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Perhaps the most important of all partial differential equations is the simple form
(1.1)
It is encountered in virtually all branches of science and engineering, and describes the diffusion of a quantity with diffusivity k and volume source q. With k=1 it is referred to as Poisson’s equation, . With k=1 and q=0, it is referred to as Laplace’s equation, .
If is electric potential, k is permittivity and q is charge density, then (1.1) is the electrostatic field equation.
If is temperature, k is thermal conductivity and q is heat source, then (1.1) is the heat equation.
If we identify derivatives of with fluid velocities,
,
then (1.1) is the potential flow equation.
In most cases, we can identify with the flux of some quantity such as heat, mass or a chemical. (1.1) then says that the variation of the rate of transfer of the relevant quantity is equal to the local source (or sink) of the quantity.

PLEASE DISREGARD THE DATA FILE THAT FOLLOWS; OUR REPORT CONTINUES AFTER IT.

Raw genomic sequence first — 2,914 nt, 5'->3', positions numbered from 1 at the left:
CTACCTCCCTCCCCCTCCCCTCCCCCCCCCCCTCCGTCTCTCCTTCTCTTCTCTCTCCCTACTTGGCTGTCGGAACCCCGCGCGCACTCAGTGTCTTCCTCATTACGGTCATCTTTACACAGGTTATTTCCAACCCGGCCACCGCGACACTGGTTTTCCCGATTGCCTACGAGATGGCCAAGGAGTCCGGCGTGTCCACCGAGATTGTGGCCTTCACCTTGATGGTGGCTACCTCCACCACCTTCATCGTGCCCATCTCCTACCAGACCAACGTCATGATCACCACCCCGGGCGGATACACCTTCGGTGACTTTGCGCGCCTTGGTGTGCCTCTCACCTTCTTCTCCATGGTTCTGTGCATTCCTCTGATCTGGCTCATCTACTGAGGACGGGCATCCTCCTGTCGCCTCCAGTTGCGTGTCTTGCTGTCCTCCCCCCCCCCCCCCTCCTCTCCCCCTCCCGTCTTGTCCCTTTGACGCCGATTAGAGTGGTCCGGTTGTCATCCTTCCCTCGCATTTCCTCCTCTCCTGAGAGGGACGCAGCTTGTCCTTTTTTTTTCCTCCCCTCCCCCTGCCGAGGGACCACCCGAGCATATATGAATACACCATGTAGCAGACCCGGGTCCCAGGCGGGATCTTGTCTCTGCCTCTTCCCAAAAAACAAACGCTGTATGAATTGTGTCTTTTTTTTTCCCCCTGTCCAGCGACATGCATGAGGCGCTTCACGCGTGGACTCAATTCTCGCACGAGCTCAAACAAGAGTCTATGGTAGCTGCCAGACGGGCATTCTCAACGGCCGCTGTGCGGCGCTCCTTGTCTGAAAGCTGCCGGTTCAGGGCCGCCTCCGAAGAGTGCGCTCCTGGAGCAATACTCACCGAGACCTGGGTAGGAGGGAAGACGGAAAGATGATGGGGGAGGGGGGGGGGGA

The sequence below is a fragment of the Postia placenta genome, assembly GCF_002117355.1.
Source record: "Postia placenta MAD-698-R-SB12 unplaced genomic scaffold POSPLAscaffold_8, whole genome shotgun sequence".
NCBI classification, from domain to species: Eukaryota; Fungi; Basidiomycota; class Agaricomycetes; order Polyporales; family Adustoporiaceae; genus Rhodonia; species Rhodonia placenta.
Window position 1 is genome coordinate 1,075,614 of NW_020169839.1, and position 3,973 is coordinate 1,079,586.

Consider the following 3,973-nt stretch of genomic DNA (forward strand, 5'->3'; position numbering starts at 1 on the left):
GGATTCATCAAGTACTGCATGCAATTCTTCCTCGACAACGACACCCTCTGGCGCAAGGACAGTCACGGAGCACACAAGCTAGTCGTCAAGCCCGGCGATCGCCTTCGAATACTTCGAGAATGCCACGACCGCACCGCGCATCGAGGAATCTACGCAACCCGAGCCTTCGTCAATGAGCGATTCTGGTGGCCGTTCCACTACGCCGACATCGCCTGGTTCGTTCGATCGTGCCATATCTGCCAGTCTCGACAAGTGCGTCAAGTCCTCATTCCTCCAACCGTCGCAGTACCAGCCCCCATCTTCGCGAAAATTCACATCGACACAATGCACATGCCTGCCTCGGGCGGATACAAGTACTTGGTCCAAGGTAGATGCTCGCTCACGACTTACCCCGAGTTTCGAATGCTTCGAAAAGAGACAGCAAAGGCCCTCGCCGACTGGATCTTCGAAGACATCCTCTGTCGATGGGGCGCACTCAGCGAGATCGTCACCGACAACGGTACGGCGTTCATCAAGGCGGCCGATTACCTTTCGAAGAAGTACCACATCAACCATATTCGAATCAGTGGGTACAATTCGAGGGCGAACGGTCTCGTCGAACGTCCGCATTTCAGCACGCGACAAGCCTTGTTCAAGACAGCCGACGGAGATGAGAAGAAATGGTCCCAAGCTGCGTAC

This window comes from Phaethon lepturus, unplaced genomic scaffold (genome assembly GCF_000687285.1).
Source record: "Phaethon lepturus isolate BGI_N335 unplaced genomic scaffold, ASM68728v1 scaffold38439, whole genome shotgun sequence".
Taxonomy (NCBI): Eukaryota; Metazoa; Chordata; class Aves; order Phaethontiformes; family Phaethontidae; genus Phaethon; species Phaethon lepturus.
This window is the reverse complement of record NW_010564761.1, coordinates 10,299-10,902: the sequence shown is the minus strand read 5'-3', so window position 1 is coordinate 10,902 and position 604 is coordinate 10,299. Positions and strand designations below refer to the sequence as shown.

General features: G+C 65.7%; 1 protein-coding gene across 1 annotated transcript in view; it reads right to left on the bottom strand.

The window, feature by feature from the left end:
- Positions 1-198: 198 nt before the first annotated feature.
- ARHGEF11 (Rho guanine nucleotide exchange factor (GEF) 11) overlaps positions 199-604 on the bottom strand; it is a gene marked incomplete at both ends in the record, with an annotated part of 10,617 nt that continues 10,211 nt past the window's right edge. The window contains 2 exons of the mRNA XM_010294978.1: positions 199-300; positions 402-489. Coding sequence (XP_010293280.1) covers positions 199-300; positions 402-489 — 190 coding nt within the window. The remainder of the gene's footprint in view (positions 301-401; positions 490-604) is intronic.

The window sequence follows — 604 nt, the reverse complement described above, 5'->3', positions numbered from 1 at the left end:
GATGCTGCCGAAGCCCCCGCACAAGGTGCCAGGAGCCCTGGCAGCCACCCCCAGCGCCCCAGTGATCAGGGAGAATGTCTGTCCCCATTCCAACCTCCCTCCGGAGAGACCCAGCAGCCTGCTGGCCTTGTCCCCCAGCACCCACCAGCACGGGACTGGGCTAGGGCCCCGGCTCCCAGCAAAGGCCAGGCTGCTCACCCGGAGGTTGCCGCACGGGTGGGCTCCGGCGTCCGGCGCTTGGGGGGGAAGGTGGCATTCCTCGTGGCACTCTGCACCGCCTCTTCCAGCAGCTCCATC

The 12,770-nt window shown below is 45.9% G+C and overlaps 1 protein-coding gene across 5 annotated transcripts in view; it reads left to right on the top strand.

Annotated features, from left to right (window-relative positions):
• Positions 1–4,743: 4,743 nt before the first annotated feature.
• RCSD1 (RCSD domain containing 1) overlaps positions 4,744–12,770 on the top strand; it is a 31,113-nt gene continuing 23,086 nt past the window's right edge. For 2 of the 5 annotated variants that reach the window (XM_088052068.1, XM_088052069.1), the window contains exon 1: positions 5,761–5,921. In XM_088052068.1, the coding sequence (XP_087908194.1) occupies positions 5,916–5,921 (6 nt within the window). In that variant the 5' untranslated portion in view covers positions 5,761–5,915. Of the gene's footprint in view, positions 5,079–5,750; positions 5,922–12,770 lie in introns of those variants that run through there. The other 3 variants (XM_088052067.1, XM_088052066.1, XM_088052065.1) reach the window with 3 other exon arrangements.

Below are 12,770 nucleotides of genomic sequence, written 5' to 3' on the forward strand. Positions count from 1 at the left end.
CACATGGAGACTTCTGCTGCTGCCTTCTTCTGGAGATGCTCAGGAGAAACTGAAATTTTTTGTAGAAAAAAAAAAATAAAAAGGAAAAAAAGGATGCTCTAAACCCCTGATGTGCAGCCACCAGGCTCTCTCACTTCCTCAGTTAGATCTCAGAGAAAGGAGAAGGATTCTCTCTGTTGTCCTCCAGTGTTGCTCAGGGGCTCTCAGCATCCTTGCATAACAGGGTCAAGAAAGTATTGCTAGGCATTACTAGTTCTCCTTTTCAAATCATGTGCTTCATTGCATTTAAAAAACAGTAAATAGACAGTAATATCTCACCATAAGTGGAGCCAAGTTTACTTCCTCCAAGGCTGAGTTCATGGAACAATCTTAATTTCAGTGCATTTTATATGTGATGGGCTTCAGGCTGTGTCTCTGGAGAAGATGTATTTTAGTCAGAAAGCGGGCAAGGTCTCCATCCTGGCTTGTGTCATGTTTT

If we integrate the divergence term by parts (or equivalently, apply the divergence theorem), we get
(1.2)
That is, the total interior source is equal to the net flow across the outer boundary.
In a FlexPDE script, the equation (1.1) is represented simply as
Div(k*grad(phi)) + q = 0
The boundary flow is represented in FlexPDE by the Natural boundary condition,
Natural(phi) = <boundary flux>
The simplest form of the natural boundary condition is the insulating or “no flow“ boundary,
Natural(phi) = 0.